As we all know, turbulence isn't something confined to the summer months. But turbulence caused by localized surface heating most certainly is. The thermals created by this heating can cause light to moderate turbulence, and the inflows and eddies caused by these thermal propagations can also create wind shear problems for pilots taking off or landing. Wind shear is a condition where rapidly fluctuating wind speeds and directions can cause abrupt losses or increases in airspeed. Gusty and shifting surface winds are dead giveaways that wind shear will be a factor when flying in the airport traffic pattern.
The best way to handle wind shear on approach is to fly the final leg with an extra amount of airspeed as a safety margin against wind shear-induced stalls. One rule of thumb recommends adding one-half the gust value to the airplane's recommended final approach speed. So if the surface winds are 15 gusting to 25, add 5 knots to your normal, published approach speed.
You'll also want to keep your crosswind takeoff and landing skills brushed up for those gusty summer days when a front is approaching — or has just passed by. As surface heating warms up the relatively cooler air behind a cold front, expect all kinds of turbulence as the newly arrived air comes under attack from the thermals below.
So far in this article and all the rest in this month's summer weather series, the words about summer flying are scary ones. Yes, thunderstorms will be out there, lightning detection and radar have shortcomings, density altitude robs your performance, and sometimes you can't see for the haze. But if you stay well-briefed, keep an eye on The Weather Channel, and use a grain of common sense, you'll realize the other truth about summer flying: Nothing beats it. Enjoy the season. Go to the beach. Go to the mountains. Hitch a ride in an open-cockpit biplane. Fly more often. It is, after all, flying season.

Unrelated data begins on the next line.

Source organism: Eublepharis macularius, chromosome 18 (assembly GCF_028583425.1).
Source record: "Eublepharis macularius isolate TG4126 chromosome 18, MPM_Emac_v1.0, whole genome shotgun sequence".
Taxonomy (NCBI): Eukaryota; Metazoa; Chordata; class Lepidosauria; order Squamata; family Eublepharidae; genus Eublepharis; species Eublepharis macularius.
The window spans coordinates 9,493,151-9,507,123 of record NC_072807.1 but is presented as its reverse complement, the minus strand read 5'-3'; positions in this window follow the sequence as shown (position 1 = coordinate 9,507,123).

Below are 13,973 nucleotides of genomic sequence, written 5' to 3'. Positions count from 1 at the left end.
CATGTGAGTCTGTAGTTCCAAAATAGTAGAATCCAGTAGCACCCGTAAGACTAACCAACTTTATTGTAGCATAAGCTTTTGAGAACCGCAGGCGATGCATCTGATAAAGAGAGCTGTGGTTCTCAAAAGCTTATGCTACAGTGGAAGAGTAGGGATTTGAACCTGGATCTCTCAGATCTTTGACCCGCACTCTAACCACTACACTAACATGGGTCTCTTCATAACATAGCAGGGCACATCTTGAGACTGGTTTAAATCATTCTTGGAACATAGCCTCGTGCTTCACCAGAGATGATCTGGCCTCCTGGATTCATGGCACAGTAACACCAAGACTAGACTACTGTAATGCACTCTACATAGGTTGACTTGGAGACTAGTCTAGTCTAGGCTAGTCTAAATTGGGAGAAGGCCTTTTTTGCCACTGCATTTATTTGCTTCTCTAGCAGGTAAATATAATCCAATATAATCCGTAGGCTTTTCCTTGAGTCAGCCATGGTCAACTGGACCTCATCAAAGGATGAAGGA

When it comes to close encounters with bad weather, sometimes fate deals you a dirty hand. On August 30, 1996, at 4:15 p.m., Darrell Surface, a farm implement dealer in Kiowa, Kansas, obtained a weather briefing for his flight from Albuquerque, New Mexico, to Alva, Oklahoma. The briefer spoke of thunderstorms building in intensity from Raton, New Mexico, to Garden City, Kansas — an area to the northwest of the route of flight. Scattered thunderstorms were active in the panhandle of Oklahoma, the briefer said, and the entire thunderstorm complex was moving east and southeast. This would affect the intended route. However, no sigmets were in effect.
Surface, who holds a private pilot certificate with instrument and multiengine ratings, has more than 2,900 hours of flight experience.
He filed an instrument flight plan and took off with two passengers in his Cessna 421B. At 5:55 p.m., Convective Sigmet 70C was issued for isolated severe thunderstorms 10 miles north-northeast of Las Vegas, with 20-mile diameters and tops above 45,000 feet. Controllers should have warned Surface about this sigmet, but when he checked in with ATC at 6:05 p.m. and reported level at Flight Level 210, it was not mentioned. About 14 minutes later, he was cleared to descend to FL190.
Surface saw clouds ahead of him and turned on his radar to have a look. He saw two "curved, softball-shaped" radar returns on either side of his display screen and "no echoes behind" the roundish returns. He also saw what appeared to be a 10-mile-wide, echo-free gap between these two echoes. He decided to fly through the gap to make his way through the storms. By this time, the convective sigmet was about a half-hour old. Surface hadn't been listening to HIWAS (he was navigating using GPS), nor had he contacted flight watch.